“I would like for people to know that Dave left doing what he loved, doing the best that he could do as an officer and protecting everyone within his community.” – Shelly MacInnis-Wynn
The widow of RCMP Const. David Wynn, their two sons and Auxiliary Const. Derek Bond were once again in the spotlight as the police force honoured the St. Albert Mountie and auxiliary constable who were gunned down inside a local casino in January 2015.
The foursome was on hand at a recent ceremony, saluting the heroics of 17 recipients of the RCMP Commissioner’s Bravery Award, including Wynn who was shot by career criminal Shawn Rehn while investigating a stolen truck. The officer died in hospital a few days later.
Bond, who was shot in the arm and torso, survived. The retired auxiliary constable made the trek from B.C., where he now lives, to be recognized for his bravery in a shooting that rocked the community more than four years ago.
“As I was lying on the ground ... knowing I was still alive, I was probably most fearful that the guy was going to look at me, see that I was still alive and put a round into me again,” said Bond, recalling the tragic incident. The fear did not stop the officer from grabbing a radio and calling for help. That response in the face of adversity is the definition of courage and one that is rightly deserving of acknowledgement from his peers and St. Albertans.
His recovery has not been easy as he has battled post-traumatic stress disorder following the ordeal. Speaking publicly about PTSD and its life-altering effects is another courageous move for the retired officer who experienced a horrific crime. Hopefully, his bravery will inspire others who are struggling.
Wynn’s sons – Matthew, 19, and Nathan, 18 – proudly accepted the award on behalf of their father.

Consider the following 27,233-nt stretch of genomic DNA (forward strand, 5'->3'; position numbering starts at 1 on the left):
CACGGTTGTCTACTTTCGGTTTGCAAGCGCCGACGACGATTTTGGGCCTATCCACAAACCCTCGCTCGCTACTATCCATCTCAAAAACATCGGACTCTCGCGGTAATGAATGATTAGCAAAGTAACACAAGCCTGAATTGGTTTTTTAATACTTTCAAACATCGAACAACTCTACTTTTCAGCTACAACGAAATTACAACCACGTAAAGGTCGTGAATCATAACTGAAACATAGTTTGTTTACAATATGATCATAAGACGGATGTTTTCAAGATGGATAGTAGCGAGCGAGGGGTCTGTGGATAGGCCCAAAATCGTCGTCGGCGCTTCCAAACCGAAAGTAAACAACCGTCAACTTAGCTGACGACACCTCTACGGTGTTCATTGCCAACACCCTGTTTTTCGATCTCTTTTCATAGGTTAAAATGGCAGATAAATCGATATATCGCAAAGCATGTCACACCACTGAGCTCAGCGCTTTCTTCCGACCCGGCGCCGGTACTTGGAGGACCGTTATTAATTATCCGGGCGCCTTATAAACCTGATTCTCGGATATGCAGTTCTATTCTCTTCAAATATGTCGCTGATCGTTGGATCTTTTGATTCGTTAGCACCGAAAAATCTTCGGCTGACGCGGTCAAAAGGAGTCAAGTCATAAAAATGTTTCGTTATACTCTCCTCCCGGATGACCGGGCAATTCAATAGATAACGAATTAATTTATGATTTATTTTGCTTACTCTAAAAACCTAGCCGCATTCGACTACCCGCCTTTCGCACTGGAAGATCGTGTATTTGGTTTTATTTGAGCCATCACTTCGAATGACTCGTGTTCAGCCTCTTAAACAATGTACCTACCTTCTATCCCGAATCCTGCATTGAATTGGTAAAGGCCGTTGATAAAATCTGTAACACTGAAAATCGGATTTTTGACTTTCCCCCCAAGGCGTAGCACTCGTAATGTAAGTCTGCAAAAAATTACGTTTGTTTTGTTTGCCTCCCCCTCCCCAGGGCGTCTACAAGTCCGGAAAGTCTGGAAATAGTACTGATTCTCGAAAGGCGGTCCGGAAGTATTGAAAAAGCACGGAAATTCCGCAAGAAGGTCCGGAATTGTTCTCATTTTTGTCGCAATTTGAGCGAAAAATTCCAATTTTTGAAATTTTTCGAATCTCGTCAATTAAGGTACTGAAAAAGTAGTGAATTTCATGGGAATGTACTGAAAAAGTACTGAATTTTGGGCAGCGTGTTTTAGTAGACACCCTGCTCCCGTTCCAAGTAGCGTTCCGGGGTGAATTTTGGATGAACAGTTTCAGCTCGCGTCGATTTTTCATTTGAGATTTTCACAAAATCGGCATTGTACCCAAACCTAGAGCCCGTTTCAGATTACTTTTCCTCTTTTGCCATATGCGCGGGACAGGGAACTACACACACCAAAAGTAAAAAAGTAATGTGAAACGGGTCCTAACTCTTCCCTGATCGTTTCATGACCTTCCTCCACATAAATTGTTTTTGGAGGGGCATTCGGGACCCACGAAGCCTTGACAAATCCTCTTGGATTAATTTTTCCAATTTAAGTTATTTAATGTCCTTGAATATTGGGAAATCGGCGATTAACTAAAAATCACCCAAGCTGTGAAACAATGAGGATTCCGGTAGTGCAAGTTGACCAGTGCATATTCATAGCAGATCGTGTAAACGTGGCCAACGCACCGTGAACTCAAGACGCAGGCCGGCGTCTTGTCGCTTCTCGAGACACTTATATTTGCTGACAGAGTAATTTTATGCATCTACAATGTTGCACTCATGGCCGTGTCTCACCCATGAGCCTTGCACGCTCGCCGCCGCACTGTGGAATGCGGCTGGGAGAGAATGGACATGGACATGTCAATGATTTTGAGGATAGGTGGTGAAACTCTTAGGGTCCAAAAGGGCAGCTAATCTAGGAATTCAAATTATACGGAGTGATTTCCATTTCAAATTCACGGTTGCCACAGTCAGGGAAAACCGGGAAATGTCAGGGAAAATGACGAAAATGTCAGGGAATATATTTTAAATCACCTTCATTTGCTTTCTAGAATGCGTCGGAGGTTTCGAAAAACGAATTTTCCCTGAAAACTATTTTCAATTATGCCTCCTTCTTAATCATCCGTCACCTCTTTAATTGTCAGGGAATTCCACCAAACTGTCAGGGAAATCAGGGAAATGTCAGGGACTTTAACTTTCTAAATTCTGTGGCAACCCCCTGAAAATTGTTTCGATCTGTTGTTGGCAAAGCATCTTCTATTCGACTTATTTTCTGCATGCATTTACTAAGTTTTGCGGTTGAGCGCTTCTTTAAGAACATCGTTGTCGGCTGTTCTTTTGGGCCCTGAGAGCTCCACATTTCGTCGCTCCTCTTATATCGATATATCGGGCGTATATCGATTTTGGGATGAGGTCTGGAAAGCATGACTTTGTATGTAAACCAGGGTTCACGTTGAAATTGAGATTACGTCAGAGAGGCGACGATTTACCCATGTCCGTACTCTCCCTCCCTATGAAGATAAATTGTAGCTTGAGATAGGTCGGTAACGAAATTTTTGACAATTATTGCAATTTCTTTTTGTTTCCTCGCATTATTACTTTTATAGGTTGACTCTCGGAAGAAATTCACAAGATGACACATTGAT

“It was very emotional but a very proud moment,” MacInnis-Wynn told the Gazette following the ceremony in Edmonton.
The mother of two has also displayed an impressive level of courage since losing her husband.
In June 2016, she made an emotional and powerful plea to the Senate’s Legal and Constitutional Affairs Committee to pass a bill, known as “Wynn’s Law,” which aimed to alter the wording of the Criminal Code to make it mandatory for a prosecutor to disclose a suspect’s criminal history during a bail application.
While the proposed legislation was eventually defeated in the House of Commons in 2017, the strength shown by a grieving Shelly while sharing the devastation that resulted from Rehn’s heinous act is an inspiration to this day.
Courage can come in various forms. It took courage beyond measure for Bond and Wynn to do what they did that day at the Apex Casino, and for Bond to continue on after he had been shot by a murderous criminal. It took tremendous courage for Shelly and her boys to pick up the pieces and begin pushing for change on a federal level. And although Wynn’s Law was defeated, change still needs to happen.
That, too, will take courage.
Editorials are the consensus view of the St. Albert Gazette’s editorial board.